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“Argo,” “Lincoln” or one of the others? Which is 2012’s Best Picture? That’s the big question for Academy Award voters. Which would get your vote? Here’s my choice and a few words about eight of the nine Best Picture nominees (alphabetically listed by titles). The nominated film I’ve not yet seen is “Amour.” I’m also casting my votes for Best Director, Actor, Actress, Supporting Actress and Actor, Adapted and Original Screenplay, Visual Effects and Animated Feature Film.


“Argo” — nominated for Best Picture and six other awards — has lots of film-going pleasures: smart script and direction, good performances (especially Alan Arkin, who’s nominated for Best Supporting Actor, and John Goodman), excellent story-telling editing and, most important to Hollywood people, a movie about movie-making even if, as Arkin’s character says, it’s a “fake movie.” “Argo” tells the (mostly) true story of U.S. hostages rescued from revolutionary Iran in 1979. Ben Affleck, who plays a central character, also directs.

Beasts of the Southern Wild

Like “Life of Pi,” “Beasts of the Southern Wild” (which I’ve seen only on DVD) could be nominated for Most Beautiful Picture, were there such an award. Both are treats just to watch. One of its stars, young Quvenzhane Wallis, is nominated for best actress. Director Benh Zeitlin is also nominated. “Beasts” is strikingly beautiful, with astonishing, dream-like images (except they’re in color) that instantly call attention to themselves, a strange coming-of-age story, and compelling performances.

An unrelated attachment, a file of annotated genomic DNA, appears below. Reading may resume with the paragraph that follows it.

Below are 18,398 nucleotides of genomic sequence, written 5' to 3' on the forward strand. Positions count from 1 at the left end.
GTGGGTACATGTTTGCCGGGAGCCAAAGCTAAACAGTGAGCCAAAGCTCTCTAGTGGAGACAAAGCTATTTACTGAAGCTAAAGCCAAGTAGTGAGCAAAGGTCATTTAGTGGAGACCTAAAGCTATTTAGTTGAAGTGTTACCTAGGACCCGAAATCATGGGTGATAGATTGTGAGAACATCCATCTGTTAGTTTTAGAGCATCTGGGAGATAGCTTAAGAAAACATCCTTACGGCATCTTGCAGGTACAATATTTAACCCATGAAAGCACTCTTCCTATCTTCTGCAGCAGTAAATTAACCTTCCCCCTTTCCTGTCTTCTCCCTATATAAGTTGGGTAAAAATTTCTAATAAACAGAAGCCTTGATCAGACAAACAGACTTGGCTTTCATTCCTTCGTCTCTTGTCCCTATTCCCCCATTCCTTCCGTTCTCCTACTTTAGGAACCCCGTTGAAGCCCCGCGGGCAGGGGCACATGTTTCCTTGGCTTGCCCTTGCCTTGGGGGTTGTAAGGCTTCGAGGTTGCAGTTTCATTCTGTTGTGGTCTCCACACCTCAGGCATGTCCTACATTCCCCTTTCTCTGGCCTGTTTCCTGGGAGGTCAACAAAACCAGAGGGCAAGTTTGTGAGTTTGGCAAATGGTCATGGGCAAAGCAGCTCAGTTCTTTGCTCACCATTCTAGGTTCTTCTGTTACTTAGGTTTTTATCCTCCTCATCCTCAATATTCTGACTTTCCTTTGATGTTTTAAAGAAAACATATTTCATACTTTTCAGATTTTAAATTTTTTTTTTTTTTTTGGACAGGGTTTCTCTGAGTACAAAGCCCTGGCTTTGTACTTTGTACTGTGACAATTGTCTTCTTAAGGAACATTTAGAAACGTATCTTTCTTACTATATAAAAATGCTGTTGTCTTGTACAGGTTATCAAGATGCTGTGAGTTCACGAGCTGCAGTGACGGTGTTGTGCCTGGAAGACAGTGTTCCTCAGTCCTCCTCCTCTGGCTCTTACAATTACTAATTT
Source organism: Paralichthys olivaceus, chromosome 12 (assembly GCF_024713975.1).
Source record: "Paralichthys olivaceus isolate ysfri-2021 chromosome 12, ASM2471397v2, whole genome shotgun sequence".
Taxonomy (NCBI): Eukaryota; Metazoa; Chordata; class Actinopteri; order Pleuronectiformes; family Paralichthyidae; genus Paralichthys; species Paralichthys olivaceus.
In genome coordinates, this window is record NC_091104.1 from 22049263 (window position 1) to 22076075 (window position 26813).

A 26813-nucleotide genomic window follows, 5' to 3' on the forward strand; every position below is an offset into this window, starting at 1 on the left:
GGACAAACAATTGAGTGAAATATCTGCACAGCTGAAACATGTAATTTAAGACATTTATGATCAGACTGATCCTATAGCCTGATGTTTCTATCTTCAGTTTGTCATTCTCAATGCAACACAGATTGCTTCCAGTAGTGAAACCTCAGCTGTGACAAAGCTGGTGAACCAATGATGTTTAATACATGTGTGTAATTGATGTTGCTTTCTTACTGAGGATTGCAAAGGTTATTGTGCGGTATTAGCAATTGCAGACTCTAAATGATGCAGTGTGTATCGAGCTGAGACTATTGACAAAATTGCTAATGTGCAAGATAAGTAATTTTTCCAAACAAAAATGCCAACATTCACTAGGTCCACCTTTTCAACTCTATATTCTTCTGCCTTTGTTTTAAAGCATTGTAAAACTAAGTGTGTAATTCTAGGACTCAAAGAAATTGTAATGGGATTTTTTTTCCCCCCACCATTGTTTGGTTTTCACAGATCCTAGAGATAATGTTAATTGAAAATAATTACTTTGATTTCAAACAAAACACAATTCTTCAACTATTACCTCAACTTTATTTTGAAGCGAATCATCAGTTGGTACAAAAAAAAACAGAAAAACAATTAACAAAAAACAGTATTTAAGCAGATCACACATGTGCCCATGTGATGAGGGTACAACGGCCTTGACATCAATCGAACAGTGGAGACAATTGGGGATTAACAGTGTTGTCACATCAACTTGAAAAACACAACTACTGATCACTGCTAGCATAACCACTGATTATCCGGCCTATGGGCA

Django Unchained

I saw “Django Unchained” twice. Set in pre-Civil War south, it’s ecstatic filmmaking — beyond reason but not quite out of control. Director/writer Quentin Tarantino makes movies about the pleasures of moviemaking and movie watching. Everything is over the top — story, characters, images, music. Here, it’s a quest story in which freed slave Django (Jamie Foxx) and German bounty hunter Dr. King Schultz (Christoph Waltz) set out to free Django’s wife, Broomhilda von Schaft (Kerry Washington), from brutal Calvin Candle (Leonardo DiCaprio). “R” for strong, graphic violence, a vicious fight, language and nudity. My vote for Best Supporting Actor goes to Christoph Waltz. Tarantino’s script is also nominated.